As a prime time tourist destination, it's hard to beat Paris.
The vibrant city is one of the most recognisable in the world and near the top of the list for a lot of eager travellers.
However, working out what to do if you've never been there before can be challenging, particularly if you haven't got much time to explore.
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From the perspective of a rookie traveller, here's five things to get you started.
Yep, it's the classic answer, but it's well worth doing. The tower is just as spectacular during the day, as it is at night.
Hordes of tourists flock to the eye-catching structure, taking picnics and chilling out on the grass in front of it, clambering up the various levels for a better view of the city, or working out the best angle for that iconic selfie.
During the night, the tower is lit up like a spectacular beacon, and it's a treat to be there when on the hour, a special set of lights dance and sparkle across it like it's a Christmas tree. There's a great atmosphere every time they come on, with the crowd gasping and breaking into applause.
Just be mindful of the various people trying to sell you cheap knockoffs of the tower, and try and avoid going to the cafes next to the Tower, as their prices are as steep as the structure itself.
Seine River Cruise
This hour-long cruise is a hotbed of cultures, as tourists from a range of countries jump on board the boat to catch a glimpse of all the sights in Paris. The boat itself is nothing fancy, but it provides great viewing areas on both sides, as well as the top deck.
From there, you can sidle alongside the Eiffel Tower, catch a glimpse of the damaged Notre Dame Cathedral, and get a look at the famous Louvre museum.
There's a handy voiceover in plenty of languages which lets you know what landmarks are coming up, and what you're looking at. Amusingly, the man reading the English translation sounds like the lead detective from a grainy film noir classic.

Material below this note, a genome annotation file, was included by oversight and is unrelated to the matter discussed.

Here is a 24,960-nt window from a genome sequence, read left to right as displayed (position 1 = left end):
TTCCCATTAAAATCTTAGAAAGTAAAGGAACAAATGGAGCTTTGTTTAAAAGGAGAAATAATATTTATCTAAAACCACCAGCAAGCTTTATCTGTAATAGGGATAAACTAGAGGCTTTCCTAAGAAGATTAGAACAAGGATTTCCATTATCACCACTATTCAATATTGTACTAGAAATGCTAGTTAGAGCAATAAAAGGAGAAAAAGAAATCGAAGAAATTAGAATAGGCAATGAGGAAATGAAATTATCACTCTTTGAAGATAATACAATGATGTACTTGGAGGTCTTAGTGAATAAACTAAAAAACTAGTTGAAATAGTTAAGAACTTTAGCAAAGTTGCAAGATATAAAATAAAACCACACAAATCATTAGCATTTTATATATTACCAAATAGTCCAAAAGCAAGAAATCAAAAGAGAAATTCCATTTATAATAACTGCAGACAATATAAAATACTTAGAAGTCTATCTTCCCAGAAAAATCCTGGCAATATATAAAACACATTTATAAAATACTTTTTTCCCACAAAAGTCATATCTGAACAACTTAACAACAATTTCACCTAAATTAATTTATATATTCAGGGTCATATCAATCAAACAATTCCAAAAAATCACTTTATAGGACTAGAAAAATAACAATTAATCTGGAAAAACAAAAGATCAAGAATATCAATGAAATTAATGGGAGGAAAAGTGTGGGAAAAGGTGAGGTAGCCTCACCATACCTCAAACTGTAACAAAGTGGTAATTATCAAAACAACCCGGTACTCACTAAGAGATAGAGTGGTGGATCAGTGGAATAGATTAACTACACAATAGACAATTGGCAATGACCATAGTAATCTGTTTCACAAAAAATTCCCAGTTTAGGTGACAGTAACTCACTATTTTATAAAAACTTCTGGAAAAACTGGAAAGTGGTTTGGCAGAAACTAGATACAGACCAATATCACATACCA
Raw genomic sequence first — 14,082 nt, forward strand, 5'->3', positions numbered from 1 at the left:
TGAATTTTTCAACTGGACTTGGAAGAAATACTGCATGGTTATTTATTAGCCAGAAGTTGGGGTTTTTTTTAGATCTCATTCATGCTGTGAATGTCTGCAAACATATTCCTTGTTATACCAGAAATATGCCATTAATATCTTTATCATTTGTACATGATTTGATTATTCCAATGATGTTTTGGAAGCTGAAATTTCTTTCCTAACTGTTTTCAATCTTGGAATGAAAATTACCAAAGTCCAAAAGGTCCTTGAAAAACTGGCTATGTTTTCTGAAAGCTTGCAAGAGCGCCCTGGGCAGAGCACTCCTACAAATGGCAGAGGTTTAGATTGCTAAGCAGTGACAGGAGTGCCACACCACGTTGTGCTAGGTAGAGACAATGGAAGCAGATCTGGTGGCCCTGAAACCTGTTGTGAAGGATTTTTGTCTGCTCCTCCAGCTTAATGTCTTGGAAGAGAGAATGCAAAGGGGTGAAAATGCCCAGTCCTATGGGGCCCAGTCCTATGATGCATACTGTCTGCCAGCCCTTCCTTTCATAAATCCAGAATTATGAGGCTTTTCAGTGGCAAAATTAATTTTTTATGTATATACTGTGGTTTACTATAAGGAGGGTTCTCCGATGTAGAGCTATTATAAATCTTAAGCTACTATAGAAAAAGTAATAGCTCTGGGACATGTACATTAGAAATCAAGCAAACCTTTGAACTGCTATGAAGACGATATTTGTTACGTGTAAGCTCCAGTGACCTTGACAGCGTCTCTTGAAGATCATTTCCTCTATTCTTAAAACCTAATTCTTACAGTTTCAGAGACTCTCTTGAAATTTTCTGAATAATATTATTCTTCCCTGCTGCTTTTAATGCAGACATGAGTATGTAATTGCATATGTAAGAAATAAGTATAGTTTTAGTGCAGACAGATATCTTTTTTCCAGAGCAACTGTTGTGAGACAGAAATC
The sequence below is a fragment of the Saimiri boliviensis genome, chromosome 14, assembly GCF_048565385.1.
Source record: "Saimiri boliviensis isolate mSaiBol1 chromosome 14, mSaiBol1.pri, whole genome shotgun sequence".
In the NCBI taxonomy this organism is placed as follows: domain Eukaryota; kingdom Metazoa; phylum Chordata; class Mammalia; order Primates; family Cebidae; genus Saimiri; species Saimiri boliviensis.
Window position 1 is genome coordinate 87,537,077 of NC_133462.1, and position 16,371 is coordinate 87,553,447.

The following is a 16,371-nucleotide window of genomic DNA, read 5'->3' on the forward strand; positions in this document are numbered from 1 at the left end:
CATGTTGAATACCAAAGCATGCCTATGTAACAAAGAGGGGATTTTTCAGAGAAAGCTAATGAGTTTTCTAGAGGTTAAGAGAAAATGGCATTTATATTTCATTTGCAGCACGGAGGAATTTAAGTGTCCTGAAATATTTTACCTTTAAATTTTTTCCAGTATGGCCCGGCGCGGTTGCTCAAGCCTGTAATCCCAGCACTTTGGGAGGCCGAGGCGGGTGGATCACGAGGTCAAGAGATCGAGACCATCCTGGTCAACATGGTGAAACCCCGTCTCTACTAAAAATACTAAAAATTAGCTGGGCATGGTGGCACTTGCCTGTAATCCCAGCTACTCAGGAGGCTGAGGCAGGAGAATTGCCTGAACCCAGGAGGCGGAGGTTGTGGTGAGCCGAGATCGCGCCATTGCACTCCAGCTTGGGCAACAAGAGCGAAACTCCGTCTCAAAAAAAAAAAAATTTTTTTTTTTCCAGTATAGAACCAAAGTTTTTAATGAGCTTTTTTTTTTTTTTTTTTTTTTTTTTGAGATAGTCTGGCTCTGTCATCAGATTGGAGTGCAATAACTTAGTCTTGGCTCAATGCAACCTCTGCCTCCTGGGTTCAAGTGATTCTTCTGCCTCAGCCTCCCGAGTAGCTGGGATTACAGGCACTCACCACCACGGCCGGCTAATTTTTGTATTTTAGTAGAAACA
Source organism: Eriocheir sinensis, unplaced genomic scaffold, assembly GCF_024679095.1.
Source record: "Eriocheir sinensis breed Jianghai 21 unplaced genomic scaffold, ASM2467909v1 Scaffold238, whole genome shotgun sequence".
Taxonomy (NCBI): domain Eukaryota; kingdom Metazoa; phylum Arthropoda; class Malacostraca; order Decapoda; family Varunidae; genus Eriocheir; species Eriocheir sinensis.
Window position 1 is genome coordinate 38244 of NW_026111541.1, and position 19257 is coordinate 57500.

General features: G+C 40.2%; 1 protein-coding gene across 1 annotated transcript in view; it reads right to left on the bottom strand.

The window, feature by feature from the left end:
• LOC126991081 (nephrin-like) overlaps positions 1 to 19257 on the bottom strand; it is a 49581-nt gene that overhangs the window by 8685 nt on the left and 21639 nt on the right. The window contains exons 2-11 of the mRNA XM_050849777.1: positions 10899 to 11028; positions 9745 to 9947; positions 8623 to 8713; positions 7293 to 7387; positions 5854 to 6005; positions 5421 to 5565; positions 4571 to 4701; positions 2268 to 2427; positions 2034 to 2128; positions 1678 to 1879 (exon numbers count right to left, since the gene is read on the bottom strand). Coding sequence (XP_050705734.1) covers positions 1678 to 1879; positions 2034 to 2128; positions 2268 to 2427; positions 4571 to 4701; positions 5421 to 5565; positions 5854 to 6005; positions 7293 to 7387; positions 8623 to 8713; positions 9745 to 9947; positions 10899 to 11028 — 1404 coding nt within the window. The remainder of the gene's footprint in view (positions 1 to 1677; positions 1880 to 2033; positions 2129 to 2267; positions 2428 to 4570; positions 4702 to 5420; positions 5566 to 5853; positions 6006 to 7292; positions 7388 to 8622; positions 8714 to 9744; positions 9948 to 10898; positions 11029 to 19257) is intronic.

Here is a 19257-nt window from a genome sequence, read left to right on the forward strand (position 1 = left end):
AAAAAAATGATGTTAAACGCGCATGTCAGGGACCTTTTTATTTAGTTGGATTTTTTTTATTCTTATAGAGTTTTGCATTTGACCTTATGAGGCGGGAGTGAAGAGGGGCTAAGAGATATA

Away from the buildings, it's also an ideal chance to people watch the tourists and locals mixing on the river bank. You can see anything from groups enjoying a wine together, random salsa dancing demonstrations, and trios playing music.
It's an enjoyable ride at a sleepy pace, and makes you feel like you've seen a lot of the city, in just 60 minutes.
The Roman-Cathlolic church is one of the most popular monuments in Paris, and provides a stunning example of the architecture in the city. It's an amazing spot, and even better, it's free to go inside and walk around the vast interior.
Services run throughout the day, so you can even sit in while you're there. A security guard makes sure everyone is quiet as they delicately make their way around the building, and it's a surreal feeling to park yourself on one of the pews, and take in the religious experience.
The church is nestled on the Montmartre hill, providing a simply magnificent view of Paris. With the city stretching out endlessly, it's a great opportunity to admire the vista, and take a landscape photo or two.
As with many of these places, there are stacks of tourists around, so sometimes you have to stay a bit patient.
Place du Tertre
Just around the corner from Sacré-Cœur is the artistic square Place du Tertre. It's a hotbed for artists who line the sides offering their services.
There are plenty of options to choose from, including pencil drawings and watercolours, coming in all shapes and sizes. One of the most popular options is portraits, with several people opting to sit on a stool and get themselves drawn.
There's plenty of cafes to sit back and enjoy the sun in with a beverage and a bit of food, but one of the best parts is simply wandering around the square, taking in the smell of smoke and paint, and enjoying the bouncy local music that drifts around the area. It's also an ideal spot to grab a souvenir, from a small picture, to a tasteful tea towel.
The Champs-Elysees is like a drugged up Lambton Quay - only with much better sights and no pigeons. There's a constant stream of people powering up both sides, diving into stores, pausing for a coffee or charging towards the Arc de Triomphe.
A plethora of Lime scooters have popped up as well, making it easier to cover a lot more ground, as long as you can safely negotiate your way through the crowds.
Like the Eiffel Tower, it's good at night as well. You can stop off for crepes or ice cream as you cruise along, or just take in the lights and ambience of the famous avenue.
Newshub travelled to Paris as a guest of Qatar Airways.